Collingwood Notables Database
Ralph Herbert Laver
Fruit and vegetable preserver
Ralph Laver was the youngest of a family of seven talented brothers who made their mark on the world in medicine, music, sport and manufacturing. He established himself in Collingwood in 1893, first as a greengrocer and then as a fruit and vegetable canner with his brother, developing a large trade throughout Australia as well as England and China. Laver Brothers also supplied tinned vegetables and fruit for Mawson’s Antarctic Expedition.
Ralph was born in 1874 in Castlemaine. After his father’s death he went to Germany in 1882 with his widowed mother and was educated in Germany with his brothers Rudolph and William. Ralph returned to Melbourne where, with the help of family friend Otto Jung, he set up a greengrocery and then a preserving factory in Cambridge Street Collingwood in partnership with his brother Frank, who was also a noted cricketer.
The firm developed steadily, and by 1899 was exhibiting at the Royal Agricultural Society Show. The brothers supplied several tons of canned vegetables for the Australasian Antarctic expedition 1911-1914. Douglas Mawson was very concerned about the quality of food needed for this expedition, especially given the risk of scurvy. The company produced 265,000 tins of canned vegetables in 1914, and employed about 50 hands by 1915. When Frank died in 1919 his brother Arthur (1860-1927), a grazier, joined Ralph. Frank had played cricket for Australia against the visiting Englishmen in 1901-02 and toured England in 1899, 1903-04, 1905 and 1909. The brothers shared the family traits of height and leanness.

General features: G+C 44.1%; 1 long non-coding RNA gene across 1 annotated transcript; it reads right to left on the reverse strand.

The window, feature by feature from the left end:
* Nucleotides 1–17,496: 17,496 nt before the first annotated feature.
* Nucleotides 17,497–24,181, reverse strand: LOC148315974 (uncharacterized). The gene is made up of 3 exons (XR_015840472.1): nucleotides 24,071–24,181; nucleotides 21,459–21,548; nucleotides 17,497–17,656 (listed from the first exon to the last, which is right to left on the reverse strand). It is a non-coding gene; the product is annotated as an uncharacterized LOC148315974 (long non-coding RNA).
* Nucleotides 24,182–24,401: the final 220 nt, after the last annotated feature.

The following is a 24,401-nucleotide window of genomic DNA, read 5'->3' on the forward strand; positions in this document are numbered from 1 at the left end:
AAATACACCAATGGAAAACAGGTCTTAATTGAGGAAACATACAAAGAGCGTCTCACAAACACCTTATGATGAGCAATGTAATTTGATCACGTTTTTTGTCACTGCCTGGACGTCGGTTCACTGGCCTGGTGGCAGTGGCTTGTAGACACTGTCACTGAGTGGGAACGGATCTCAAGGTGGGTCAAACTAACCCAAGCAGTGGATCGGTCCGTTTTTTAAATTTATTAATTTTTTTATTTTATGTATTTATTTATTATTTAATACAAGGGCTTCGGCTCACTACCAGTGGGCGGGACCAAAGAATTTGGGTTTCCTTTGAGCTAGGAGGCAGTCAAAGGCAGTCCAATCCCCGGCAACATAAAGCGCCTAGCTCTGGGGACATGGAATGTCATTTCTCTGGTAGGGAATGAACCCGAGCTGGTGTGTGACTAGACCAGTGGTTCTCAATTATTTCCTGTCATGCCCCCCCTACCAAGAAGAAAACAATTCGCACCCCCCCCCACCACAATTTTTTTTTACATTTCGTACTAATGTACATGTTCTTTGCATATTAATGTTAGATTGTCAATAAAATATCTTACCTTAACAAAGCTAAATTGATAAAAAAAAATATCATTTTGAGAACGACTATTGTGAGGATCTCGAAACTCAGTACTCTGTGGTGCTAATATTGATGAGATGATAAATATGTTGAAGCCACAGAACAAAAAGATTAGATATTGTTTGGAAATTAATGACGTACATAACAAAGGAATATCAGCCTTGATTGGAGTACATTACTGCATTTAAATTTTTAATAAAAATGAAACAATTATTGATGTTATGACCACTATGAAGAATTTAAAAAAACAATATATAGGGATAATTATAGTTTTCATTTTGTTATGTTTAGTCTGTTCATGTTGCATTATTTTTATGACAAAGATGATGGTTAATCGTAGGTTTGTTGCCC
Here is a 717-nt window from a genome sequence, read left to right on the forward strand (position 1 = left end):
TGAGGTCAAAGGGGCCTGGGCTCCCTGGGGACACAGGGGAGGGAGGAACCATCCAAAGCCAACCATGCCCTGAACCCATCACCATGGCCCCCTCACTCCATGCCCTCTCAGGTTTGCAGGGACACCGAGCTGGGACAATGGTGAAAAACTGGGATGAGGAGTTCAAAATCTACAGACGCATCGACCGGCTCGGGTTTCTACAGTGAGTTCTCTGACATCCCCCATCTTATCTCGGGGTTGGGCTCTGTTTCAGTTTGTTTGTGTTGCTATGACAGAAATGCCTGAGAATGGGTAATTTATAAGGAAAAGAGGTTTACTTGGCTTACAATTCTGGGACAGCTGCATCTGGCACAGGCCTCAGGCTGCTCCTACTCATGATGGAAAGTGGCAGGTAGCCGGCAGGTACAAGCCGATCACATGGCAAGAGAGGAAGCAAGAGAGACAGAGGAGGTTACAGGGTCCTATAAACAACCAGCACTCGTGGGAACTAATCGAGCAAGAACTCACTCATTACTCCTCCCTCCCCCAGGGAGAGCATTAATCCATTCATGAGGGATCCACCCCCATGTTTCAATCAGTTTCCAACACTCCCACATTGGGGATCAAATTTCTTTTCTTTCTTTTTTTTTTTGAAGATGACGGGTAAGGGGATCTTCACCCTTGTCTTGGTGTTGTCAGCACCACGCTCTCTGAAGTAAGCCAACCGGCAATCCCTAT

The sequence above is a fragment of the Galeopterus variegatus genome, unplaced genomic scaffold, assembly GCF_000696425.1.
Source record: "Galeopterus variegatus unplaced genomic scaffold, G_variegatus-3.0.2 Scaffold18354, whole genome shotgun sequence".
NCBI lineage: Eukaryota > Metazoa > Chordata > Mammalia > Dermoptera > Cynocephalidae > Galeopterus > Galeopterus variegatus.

Laver was not a Collingwood resident, but was never far away from his growing business. He lived with his brother in Carlton, moved to East Melbourne after his marriage in 1907, and a few years later re-located to a charming spot in Kew near Studley Park.
In the 1920s the firm became a public company known as Laver Bros & Co Pty Ltd. However after more than thirty years the business ceased to prosper around the time of the economic depression, and went into voluntary liquidation in 1931. The following year an auction of their preserving machinery was held, and The Kosequilt Company took over the premises. Ralph sold his house Meredith in Studley Park in 1934 and retired to Warrandyte.
Laver’s factory remains in Cambridge Street. He started the business in an existing brick factory (now number 42), expanded in stages over ensuing years. Finally in 1918 architect Edwin J Ruck supervised the construction of extensive additions and alterations, so that the business covered an address then known as 36 to 46 Cambridge Street, having taken over stables, vacant land, and a house. The design of stuccoed lintels and sills against a background of a plain brick gabled façade is characteristic of the period and bears comparison with Charles Trescowthick's Hoddle Street boot factory and Puttifoot’s shoe factory in Noone Street Clifton Hill.
The apparently consistent façade of the twin gable-ended two storey buildings, presumably dating from Ruck’s 1918 work, conceals the fact that the northern section, although modified to match the appearance of the southern half, dates from the nineteenth century: look closely and you will see a bluestone wall at cellar level and different bricks in the upper wall. The single storey section to the south is also matched stylistically.
The building is described in the Northern suburbs factory study (p. 119) as ‘of regional significance as a rare survivor of a middle-sized food preserving factory demonstrative of the beginnings of the vertical integration in the grocery trade; since Laver Bros carried out manufacturing, wholesaling and retailing’
36-42 Cambridge Street
|14 July 1874
|Date of Marriage
|Emmie Grace Saunders
|27 June 1907, St Andrew's Church, Brighton
|Nora born1 October 1908, Ralph died 1918
|Status of Building
|36-42 Cambridge Street
|St Peter's Anglican, Eastern Hill
|24 September 1962
The Argus, The Age, Punch, The Australasian, Weekly Times, Vines, Northern suburbs factory study.
Royal Commission on fruit, vegetables, and jam See pages 303-307